Correction of BTR

The N-th procedure to correct Data Bank

I can’t really remember all those methods that were formulated to correct the data bank under the Kerala Conservation of Paddy Land and Wetland Act, 2008. There have been numerous. All those procedures were either replaced or repealed, before any application could reach a logical conclusion.

If I remember correctly, first it was the Thasildar under the Kerala Land Tax Act who was empowered to correct the Basic Tax Register (and in course the data bank), if it was found that the land in reality is not a Paddy Land. Later, his power was curtailed, and the Kerala High Court assumed this role in its original jurisdiction. But when number of cases that are filed got out of control, the Kerala High Court decided to relegate the function to the Local Level Monitoring Committee or the Revenue Divisional Officer, depending on the entry in the data bank. Thereafter, in the year 2015, the UDF Government brought in the controversial Section 3A for correction of data bank by the District Collector. But again, this section was repealed after the Kerala High Court warned of it being struck down as unconstitutional.

Sometime in the year 2016, somebody informed the Kerala High Court that there is a Center for Remote Sensing at Thiruvananthapuaram, which has taken satellite pictures of all of Kerala, and it could reveal how the land was lying as on the year 2008. So now, the Kerala High Court has again assumed the responsibility of correcting the data bank, after calling for report from this “Kerala State Remote Sensing and Environment Centre, Thiruvananthpuaram” through the Agricultural Officer, who is the convener of the Local Level Monitoring Committee. This is the procedure in currently in vogue for correcting the data bank, but now it is learned that a new notification has come into effect.

I haven’t seen the official notification, but the newspaper report is enclosed here under for reference. According to that report, one has to go directly to the Local Level Monitoring Committee, for correction of mistakes in the data bank, within 90days from 1st June 2017. The time limit of 90days is prescribed only for the Kerala High Court to strike it down.

For me, one thing is very clear. The Kerala Conservation of Paddy land and Wetland Act, 2008, is an unruly gal, wandering here and there without any resolve, and yet to enter her teenage. When she is a teenager, I bet, all including the Kerala Government, Environmental Activists and Kerala High Court would vie to tame her, and get her attention, with their own pieces of advice.

So, according to me, it is better to wait and watch, and see how this girl grows up into a woman, instead of rushing in for her immediate attention.


PS: The amendment GO (P) No. 34/2017/Revenue dated 30/5/2017 (SRO 301/2017) is embedded hereunder


Correction of Basic Tax Register

It had been a contentious issue whether the Basic Tax Register (BTR) can be corrected, if the description of the property stated therein, has changed subsequently. The issue attains importance in the light of the embargo placed against conversion of paddy field (Nilam), for any other purposes, after the enactment of Kerala Conservation of Paddy Land and Wetland Act, 2008. The Kerala Government wanted to preserve the BTR as it is, when the majority of public wanted to correct the wrong descriptions of their property, mostly wrong entries of nilam, from the revenue records.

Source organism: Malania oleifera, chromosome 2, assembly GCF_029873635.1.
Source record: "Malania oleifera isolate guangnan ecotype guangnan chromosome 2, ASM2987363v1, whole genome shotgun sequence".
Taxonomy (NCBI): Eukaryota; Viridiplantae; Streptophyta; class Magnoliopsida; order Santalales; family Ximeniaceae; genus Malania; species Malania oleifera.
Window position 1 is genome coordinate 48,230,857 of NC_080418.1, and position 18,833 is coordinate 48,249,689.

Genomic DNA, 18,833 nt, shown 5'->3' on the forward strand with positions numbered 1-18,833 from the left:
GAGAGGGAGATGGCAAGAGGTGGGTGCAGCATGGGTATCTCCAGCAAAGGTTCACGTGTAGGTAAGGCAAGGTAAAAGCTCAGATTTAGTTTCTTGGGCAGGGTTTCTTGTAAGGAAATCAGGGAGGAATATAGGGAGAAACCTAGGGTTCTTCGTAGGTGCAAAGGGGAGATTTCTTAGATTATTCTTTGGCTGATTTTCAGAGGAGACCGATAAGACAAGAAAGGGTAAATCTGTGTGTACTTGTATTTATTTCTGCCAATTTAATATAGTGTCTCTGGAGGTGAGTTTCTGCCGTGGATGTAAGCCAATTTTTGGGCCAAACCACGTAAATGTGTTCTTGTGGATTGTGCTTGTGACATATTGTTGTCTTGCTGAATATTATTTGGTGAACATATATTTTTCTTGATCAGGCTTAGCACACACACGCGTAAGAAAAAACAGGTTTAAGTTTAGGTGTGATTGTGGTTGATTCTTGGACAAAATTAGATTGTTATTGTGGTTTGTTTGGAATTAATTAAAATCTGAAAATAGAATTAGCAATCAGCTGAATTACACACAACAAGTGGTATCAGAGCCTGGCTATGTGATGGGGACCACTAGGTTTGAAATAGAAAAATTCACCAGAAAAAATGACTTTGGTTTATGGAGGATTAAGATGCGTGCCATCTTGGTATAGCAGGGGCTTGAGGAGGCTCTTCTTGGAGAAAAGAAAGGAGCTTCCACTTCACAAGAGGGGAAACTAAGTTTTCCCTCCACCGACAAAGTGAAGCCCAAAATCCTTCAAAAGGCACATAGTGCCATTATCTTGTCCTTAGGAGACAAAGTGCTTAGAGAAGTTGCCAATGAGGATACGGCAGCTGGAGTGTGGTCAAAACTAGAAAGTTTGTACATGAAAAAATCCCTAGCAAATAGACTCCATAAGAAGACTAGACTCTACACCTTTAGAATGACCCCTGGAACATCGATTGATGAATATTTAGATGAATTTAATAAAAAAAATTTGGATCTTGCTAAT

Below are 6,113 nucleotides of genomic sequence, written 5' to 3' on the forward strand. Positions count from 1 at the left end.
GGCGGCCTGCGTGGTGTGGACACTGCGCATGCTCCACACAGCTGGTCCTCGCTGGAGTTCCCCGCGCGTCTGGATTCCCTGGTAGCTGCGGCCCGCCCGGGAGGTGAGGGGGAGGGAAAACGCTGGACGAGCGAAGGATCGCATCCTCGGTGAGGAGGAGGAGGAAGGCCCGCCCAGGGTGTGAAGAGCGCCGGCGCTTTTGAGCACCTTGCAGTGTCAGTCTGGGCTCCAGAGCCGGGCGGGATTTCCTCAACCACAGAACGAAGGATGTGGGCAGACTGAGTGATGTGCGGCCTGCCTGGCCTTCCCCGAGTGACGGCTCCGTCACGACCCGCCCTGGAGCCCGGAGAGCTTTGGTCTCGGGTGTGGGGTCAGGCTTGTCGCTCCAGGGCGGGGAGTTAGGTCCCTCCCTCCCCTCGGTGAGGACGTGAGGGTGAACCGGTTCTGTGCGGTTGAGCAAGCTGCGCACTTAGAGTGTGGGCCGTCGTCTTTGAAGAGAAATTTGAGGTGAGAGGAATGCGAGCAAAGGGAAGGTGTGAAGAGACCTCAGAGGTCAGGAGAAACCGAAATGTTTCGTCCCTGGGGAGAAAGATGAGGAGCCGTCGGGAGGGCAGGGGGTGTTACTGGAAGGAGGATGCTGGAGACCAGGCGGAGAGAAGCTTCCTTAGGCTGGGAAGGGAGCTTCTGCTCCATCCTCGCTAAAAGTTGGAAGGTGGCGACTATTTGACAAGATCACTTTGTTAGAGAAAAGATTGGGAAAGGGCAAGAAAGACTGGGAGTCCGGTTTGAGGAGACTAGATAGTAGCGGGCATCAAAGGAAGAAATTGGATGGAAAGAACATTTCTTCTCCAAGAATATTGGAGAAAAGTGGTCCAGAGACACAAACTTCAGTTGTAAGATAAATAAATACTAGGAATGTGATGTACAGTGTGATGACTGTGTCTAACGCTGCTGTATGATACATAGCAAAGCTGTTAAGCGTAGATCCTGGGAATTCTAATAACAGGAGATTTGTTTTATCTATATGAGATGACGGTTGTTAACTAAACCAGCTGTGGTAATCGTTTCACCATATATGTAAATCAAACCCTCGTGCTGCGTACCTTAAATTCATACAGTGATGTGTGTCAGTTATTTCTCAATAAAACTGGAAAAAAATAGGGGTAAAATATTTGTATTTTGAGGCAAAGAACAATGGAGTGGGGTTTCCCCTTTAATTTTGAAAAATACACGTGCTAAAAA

The Single Judge of the Kerala High Court had held that the Tahsildar is the competent authority to correct the revenue records under the Kerala Land Tax Act. However, in appeal by the State, the Division Bench clarified that the authority of Tahsildar is very limited, and there is no proper procedure prescribed in law to correct the ‘description of property’ in the Basic Tax Register. Nevertheless, considering the ground realities and problems faced by the public, the Division Bench held that one can approach the High Court, by invoking its original declaratory jurisdiction, to rectify any mistakes existing in the Basic Tax Register. This was again not to the satisfaction of the government, and so it again preferred an appeal to the Supreme Court.

The Supreme Court, after consideration of the existing laws, overruled the previous judgments of the Kerala High Court and held that there is no way one can correct the entries in the Basic Tax Register. According to the Supreme Court, if one desires to change the use of land, then he has to approach the local level monitoring committee under the 2008 Act (if the land is included in the data bank), or the Collector/RDO under the Land Utilisation Orders (if land is not included in the data bank).

It has to be said here that the judgment of the Supreme court is detached to the ground realities. It is unpractical and a ridiculous judgment. However, Supreme Court cannot be faulted for its strict interpretation of laws. The fault lies with the Kerala State Legislature for promulgating half-baked-laws, on the pretext of environmental protection.

In the current state of affairs, as desired by the Kerala Government, if the BTR states a property as Nilam, then one has to satisfy (usually with money) the RDO/Collector, for taking his land out of the strict provision of Land Utilization Orders. Same kind of satisfaction is required with additional six members of the local level monitoring commitee, if the land is included in data bank, for taking it out of Paddy and Wetland Act, 2008

The fact whether the land is actually a paddy field or not, is no more relevant. Money alone matters.